Little Blue Books
Heidi Neilson alerted me to the existence of something amazing yesterday: the Little Blue Books:
Emanuel Haldeman-Julius (1889-1951), noted American-Atheist-Socialist-Jewish social reformer, with his wife Marcet, purchased controlling interest in the Socialist newspaper Appel to Reason, using the paper’s presses and mailing list to start a publishing empire designed to bring education and information to the masses, in a series of affordable pocket-sized editions. The series began in 1919 and went through a few different name and design changes before settling into the name Little Blue Books.
Sold through mail order and promoted through exciting advertising slogans like “At last! Books are cheaper than hamburgers!”, the series caught on and sold thousands of titles. Subjects ranged from How to Make all Kinds of Candy, The Joys of Walking, What Every Girl Should Know, to editions of classic literature and political theory.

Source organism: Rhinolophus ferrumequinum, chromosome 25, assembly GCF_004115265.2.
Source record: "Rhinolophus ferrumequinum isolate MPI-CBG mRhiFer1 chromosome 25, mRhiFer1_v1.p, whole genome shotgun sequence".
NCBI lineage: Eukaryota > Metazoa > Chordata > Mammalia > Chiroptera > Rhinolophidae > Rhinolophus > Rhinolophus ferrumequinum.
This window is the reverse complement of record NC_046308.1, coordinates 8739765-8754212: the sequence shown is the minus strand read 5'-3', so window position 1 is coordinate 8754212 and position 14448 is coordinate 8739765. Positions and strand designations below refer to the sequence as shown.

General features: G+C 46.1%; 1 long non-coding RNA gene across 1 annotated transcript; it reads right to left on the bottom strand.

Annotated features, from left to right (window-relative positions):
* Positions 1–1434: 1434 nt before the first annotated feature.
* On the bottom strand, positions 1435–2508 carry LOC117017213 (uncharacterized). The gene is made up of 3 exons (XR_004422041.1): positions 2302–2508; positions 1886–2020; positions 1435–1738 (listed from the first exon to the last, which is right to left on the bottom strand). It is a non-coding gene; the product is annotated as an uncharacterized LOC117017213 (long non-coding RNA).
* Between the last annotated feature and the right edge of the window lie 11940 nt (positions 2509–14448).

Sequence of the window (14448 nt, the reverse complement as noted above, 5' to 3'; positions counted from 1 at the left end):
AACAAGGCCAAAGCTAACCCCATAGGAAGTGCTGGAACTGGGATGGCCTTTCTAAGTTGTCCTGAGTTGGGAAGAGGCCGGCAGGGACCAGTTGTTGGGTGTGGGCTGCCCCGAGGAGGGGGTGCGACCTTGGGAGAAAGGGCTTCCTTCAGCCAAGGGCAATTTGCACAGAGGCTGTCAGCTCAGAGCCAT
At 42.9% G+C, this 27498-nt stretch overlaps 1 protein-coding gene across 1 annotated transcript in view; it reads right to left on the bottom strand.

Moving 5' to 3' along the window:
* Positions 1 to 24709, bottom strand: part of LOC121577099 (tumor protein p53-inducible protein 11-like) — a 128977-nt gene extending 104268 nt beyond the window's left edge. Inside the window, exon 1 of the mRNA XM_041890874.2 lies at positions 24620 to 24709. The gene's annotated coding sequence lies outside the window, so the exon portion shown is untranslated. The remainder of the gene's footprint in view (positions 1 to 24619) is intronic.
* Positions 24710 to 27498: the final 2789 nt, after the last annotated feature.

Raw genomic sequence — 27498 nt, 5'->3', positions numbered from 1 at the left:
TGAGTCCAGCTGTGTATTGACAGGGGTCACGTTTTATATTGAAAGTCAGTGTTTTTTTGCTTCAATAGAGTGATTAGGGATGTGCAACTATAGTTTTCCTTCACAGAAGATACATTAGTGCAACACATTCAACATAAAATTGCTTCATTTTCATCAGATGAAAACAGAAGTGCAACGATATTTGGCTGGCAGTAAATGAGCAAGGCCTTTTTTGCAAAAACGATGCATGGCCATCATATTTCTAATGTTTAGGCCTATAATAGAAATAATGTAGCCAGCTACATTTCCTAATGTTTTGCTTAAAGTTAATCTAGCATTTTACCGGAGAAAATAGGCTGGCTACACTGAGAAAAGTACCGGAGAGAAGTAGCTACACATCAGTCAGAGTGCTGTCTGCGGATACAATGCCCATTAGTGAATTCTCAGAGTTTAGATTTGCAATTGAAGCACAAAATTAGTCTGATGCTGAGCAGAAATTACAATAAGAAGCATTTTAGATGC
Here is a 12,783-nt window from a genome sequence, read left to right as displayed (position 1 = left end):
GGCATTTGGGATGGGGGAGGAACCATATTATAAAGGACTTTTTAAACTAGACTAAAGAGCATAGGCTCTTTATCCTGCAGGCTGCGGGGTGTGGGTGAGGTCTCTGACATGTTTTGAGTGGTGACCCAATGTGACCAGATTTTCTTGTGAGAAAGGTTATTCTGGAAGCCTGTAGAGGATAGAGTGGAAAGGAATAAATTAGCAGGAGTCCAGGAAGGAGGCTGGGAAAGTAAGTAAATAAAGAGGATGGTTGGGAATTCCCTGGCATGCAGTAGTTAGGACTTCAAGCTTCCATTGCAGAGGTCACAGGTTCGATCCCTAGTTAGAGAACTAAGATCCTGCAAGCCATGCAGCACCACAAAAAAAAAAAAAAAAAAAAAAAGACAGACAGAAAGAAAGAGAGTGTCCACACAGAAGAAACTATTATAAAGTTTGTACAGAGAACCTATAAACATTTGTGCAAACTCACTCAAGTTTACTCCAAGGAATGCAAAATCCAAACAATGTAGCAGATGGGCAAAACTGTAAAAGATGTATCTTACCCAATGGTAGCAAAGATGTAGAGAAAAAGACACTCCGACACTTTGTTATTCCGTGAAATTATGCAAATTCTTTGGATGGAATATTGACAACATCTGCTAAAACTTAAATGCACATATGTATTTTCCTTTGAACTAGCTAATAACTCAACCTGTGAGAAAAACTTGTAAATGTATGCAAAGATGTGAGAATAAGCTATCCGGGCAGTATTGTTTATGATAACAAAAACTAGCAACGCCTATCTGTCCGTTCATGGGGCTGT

We have J. Edgar Hoover to thank for consigning the series to history; the FBI under his direction put Haldeman-Julius on their enemies list due to his publication of works that frankly addressed socialist, atheism, and sexuality. Bookstores began to shy away from stocking the books, and circulation fell.
You can still apparently find copies for sale on ebay and the like, and there is a healthy archive of the series online here: http://www.haldeman-julius.org. There’s a great article here from the Believer about the series as well.